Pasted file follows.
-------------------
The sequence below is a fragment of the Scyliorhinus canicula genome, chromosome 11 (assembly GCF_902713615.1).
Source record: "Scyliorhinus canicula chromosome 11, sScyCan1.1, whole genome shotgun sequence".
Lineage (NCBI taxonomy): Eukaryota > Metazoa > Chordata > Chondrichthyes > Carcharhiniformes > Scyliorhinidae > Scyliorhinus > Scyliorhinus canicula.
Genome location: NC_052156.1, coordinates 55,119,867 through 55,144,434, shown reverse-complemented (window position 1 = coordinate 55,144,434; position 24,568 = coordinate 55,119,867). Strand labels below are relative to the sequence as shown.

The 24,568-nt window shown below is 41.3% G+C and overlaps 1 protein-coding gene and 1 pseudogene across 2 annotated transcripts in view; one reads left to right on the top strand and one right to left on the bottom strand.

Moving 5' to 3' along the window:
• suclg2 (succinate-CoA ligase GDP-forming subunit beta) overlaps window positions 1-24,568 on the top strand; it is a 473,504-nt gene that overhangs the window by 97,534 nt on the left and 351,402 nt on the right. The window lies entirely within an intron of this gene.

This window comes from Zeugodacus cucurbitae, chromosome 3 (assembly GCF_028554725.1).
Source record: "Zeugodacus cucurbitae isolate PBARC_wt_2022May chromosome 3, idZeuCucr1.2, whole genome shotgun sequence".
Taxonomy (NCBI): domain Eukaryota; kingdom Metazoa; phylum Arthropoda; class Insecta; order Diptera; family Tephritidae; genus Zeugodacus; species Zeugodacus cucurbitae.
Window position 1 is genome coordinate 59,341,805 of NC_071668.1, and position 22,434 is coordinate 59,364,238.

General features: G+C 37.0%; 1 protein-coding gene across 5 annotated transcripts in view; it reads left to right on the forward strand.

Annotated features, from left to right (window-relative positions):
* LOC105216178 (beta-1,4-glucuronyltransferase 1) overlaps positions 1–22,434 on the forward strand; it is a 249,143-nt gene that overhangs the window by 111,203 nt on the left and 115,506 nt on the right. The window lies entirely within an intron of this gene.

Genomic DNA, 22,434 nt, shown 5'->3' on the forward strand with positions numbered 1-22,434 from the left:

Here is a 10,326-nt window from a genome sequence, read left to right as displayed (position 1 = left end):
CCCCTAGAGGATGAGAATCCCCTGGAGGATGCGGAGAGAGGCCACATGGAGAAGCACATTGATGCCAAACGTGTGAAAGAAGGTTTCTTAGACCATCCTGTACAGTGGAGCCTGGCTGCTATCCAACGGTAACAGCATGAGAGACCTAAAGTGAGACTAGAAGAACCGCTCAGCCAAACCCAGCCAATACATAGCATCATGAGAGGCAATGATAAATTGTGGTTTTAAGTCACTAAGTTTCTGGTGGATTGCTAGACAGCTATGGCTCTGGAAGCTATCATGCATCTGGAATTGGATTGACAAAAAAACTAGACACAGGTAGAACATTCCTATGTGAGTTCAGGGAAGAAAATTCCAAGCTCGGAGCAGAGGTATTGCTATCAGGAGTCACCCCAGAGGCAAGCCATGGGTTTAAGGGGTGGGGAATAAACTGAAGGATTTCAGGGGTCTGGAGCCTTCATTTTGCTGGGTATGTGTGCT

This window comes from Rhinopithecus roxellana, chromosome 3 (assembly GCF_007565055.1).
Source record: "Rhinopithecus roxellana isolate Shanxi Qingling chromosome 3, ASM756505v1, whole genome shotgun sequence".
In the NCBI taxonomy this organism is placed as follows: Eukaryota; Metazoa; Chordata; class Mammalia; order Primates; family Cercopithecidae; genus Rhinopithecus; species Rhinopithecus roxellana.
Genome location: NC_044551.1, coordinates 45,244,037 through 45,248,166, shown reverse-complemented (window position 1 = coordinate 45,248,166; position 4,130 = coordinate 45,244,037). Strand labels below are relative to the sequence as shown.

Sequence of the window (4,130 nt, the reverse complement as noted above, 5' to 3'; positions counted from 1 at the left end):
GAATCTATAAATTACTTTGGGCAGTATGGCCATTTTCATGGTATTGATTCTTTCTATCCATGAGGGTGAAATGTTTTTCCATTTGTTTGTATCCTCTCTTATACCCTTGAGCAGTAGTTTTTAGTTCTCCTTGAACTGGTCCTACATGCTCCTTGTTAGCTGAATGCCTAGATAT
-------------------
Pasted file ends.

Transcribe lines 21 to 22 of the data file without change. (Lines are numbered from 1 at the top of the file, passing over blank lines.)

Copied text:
Genome location: NC_044551.1, coordinates 45,244,037 through 45,248,166, shown reverse-complemented (window position 1 = coordinate 45,248,166; position 4,130 = coordinate 45,244,037). Strand labels below are relative to the sequence as shown.

Sequence of the window (4,130 nt, the reverse complement as noted above, 5' to 3'; positions counted from 1 at the left end):